Ampersand What Happens in Vegas …
A couple of weeks ago, I met up with members of my original gaming group for a weekend of D&D. These are the guys I first discovered the game with, the guys who were there week in and week out as we explored dungeons, battled monsters, and learned to love roleplaying. I was the Dungeon Master back then, and I was the DM for this event as well. We gathered in Las Vegas, coming from states far and wide, including Washington, California, New York, New Jersey, and Oklahoma. We rented a suite in the Mirage, and we gamed from morning to evening, taking a couple of breaks along the way to venture out in search of restaurants.
To prepare for the event, I made use of D&D Insider's Character Builder to create and print out character sheets and power cards for all of the players. We're working through the bugs of this awesome gaming aid, but even with a few faults, it made preparation and play much easier to accomplish. Creating characters will never be the same once we launch this application. As the day of the trip loomed closer, I collected all of the miniatures I was going to need to run the encounters. I'm still not sure what the people who examine luggage thought as they saw the armies of plastic monsters slide past the x-ray monitor as I passed through the airport checkpoint.
In Vegas, Rich, Paul, Curtis, John H., John C., and Scott all arrived on schedule. We also added Rich's son Ryan to the group, who was born, coincidentally, right before I first moved from the east coast to join TSR 16 years ago. Wow. Time flies …
I ran the group through a couple of 1st-level encounters from H1: Keep on the Shadowfell just to warm them up and get them used to the new game mechanics. Then we dived into the deep end, advancing to 7th-level to take on the challenges within H3: Pyramid of Shadows. The action was fast and furious. The snacks were plentiful. The dice rolled high. The dice rolled low. And the bad jokes and puns, as always, were as bad and as hilarious as ever. There was also an amazing number of heroic moments, tense battles, amusing interactions, and spectacular deeds of derring-do. The final battle of H3 was maybe the best encounter of an entire weekend full of great encounters. It was full of action and suspense, with near deaths, frustratingly fun villains, and cool interactions with the poster map. In the end, the adventurers were victorious and the villains were whupped real good -- in short, we had a great weekend of D&D.
Thanks for joining me and making the weekend so much fun, guys! When can we do it again?
If you're looking for something fun to read, I heartily recommend R.A. Salvatore and Geno Salvatore's The Stowaway. Set in the Forgotten Realms world and guest-starring everybody's favorite drow ranger, The Stowaway follows the adventures of 12-year-old Maimun as he evades a demon and searches for answers along the Sword Coast. It's a fast and exciting read, and the ending left me -- literally -- wanting more of the story immediately. I can't wait for the next book in the series! Look for it wherever young adult novels are sold.
Weekend in the Realms
Speaking of the Forgotten Realms campaign, "Weekend in the Realms" is coming up later this month. Part of the new Living Forgotten Realms campaign from the RPGA, Weekend is a worldwide event that kicks the new living campaign into high gear. It features an exclusive mega-adventure called "Beneath Haunted Halls" designed by Matthew Sernett. The adventure is divided into three parts, and you can play one, two, or all three throughout the weekend, as well as participate in related D&D events at participating locations.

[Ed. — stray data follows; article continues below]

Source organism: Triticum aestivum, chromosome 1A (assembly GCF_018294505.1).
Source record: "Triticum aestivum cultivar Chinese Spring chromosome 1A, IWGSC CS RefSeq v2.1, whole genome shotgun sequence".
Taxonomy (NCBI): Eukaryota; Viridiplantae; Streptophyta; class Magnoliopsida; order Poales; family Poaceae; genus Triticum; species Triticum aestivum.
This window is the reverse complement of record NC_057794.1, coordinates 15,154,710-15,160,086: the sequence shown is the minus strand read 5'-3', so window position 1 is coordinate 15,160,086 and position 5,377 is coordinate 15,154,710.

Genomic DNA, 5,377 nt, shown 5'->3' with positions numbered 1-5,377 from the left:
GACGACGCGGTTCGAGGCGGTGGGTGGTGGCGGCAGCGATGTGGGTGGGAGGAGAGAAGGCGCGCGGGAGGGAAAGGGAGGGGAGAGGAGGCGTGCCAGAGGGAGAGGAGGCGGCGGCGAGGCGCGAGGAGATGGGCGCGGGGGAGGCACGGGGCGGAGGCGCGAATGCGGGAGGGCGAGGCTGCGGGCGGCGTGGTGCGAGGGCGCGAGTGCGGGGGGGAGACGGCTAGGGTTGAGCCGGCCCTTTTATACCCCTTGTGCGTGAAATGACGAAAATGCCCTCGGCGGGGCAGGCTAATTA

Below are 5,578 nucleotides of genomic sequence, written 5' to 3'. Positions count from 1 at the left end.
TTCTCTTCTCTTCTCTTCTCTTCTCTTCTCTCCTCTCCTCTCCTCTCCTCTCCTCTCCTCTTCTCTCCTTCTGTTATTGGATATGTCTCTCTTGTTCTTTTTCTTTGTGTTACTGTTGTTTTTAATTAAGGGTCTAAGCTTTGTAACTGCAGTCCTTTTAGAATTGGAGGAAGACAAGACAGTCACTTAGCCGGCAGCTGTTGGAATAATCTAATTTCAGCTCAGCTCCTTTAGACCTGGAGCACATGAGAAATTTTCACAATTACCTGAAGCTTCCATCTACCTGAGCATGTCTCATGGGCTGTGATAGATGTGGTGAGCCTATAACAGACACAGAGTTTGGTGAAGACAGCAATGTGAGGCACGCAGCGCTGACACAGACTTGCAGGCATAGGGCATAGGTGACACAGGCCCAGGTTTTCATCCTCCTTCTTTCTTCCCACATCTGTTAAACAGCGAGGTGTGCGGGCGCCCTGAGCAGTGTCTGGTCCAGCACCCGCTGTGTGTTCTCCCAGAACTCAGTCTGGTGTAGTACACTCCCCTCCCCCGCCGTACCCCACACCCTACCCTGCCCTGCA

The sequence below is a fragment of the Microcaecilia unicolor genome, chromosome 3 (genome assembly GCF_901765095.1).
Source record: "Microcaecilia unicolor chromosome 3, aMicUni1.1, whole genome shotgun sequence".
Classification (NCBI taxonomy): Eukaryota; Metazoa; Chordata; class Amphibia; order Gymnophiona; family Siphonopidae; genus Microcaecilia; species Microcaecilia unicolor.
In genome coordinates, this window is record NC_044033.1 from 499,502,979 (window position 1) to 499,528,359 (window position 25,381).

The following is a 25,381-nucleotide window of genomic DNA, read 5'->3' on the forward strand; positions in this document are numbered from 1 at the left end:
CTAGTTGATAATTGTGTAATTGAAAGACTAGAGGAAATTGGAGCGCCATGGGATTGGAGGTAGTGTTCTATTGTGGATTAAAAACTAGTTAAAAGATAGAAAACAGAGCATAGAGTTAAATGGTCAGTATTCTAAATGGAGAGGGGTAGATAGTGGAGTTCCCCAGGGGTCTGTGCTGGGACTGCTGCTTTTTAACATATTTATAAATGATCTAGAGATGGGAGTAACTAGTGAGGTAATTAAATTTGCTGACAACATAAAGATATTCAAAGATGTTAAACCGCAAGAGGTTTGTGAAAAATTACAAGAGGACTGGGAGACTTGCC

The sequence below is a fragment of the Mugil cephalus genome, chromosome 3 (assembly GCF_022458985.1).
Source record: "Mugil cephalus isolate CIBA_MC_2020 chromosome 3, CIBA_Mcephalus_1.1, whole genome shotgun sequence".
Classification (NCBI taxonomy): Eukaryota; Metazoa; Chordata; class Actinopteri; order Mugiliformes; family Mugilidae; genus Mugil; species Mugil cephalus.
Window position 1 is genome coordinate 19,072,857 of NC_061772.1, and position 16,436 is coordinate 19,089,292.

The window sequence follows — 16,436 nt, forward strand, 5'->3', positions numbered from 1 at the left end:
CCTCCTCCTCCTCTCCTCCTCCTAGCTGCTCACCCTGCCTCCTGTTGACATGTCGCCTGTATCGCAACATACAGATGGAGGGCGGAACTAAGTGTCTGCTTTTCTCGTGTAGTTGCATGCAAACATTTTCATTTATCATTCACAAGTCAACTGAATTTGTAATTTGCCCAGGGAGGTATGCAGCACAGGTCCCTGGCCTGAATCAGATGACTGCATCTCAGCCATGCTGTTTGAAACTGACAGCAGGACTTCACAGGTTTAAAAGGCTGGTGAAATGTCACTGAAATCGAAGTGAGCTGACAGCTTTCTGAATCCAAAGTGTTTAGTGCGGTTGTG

Weekend in the Realms happens on October 24-26. All organizers who have scheduled the event by October 8 will receive an event kit that comes with the special adventure. Organizers who schedule the event after that date receive an electronic version of the kit instead of a hard copy.
This event is a great way to get involved in the Living Forgotten Realms campaign. The exclusive, weekend-only adventure is tailored to low-level play and offers both new and existing Forgotten Realms fans a unique experience. Whatever your character accomplishes will follow him or her to other Living Forgotten Realms adventures. Check here to find an event location near you.
Another new program from the RPGA launched recently, D&D Delve Night. Based on the legendary delve events we've run at GenCon and other conventions for years now, this monthly dungeon crawl recreates the delve format that gets to the heart of a D&D adventure. It features ready-to-play encounters, including monster stats and room layouts that can be built using D&D Dungeon Tiles. Just bring a character of the appropriate level and leap into the action!
Delve Night provides a fun way to meet other D&D players without committing to a long campaign. It's specifically created to run in public locations such as libraries and retail stores. And it's a great way for you to try out new character concepts and ideas without changing your ongoing character in your home campaign.
This program is available to retailers and other public D&D play locations through the new Wizards Play Network. If you're not seeing the Delve in your area, ask your favorite retailer to participate. And take down a monster or two for me!
Just when I think things have settled down, we go and shake things up by promoting people and hiring people. Go figure. I'm proud to announce the recent changes that have happened in my department …
We've split the duties of my senior managers to spread out the work load and make room for a new member of my immediate staff. James Wyatt has accepted the position of Design Manager for D&D, and he now joins Chris Perkins (Creative Manager) and Andy Collins (Development Manager) as my key managers of all D&D game product. Along with this shake-up of the Design Team, Mike Mearls is moving over to handle the Lead Game Designer role, freeing Rob Heinsoo to fully concentrate on his duties as Senior Designer.
On the D&D Insider team, we've promoted Bart Carroll to Web Manager of the free portion of the D&D Website, where he'll serve as the "editor-in-chief" of all free elements and continue to work closely with Chris Youngs, who serves in the same role but for the subscription side of the site. We've also moved Chris Sims onto the team, to help keep the cool previews and constant magazine updates happening on a regular basis. Hmm … or maybe Chris Perkins is trying to assemble the ultimate All-Chris Team. I wonder if Steve Winter and Bart will agree to change their names to make this happen?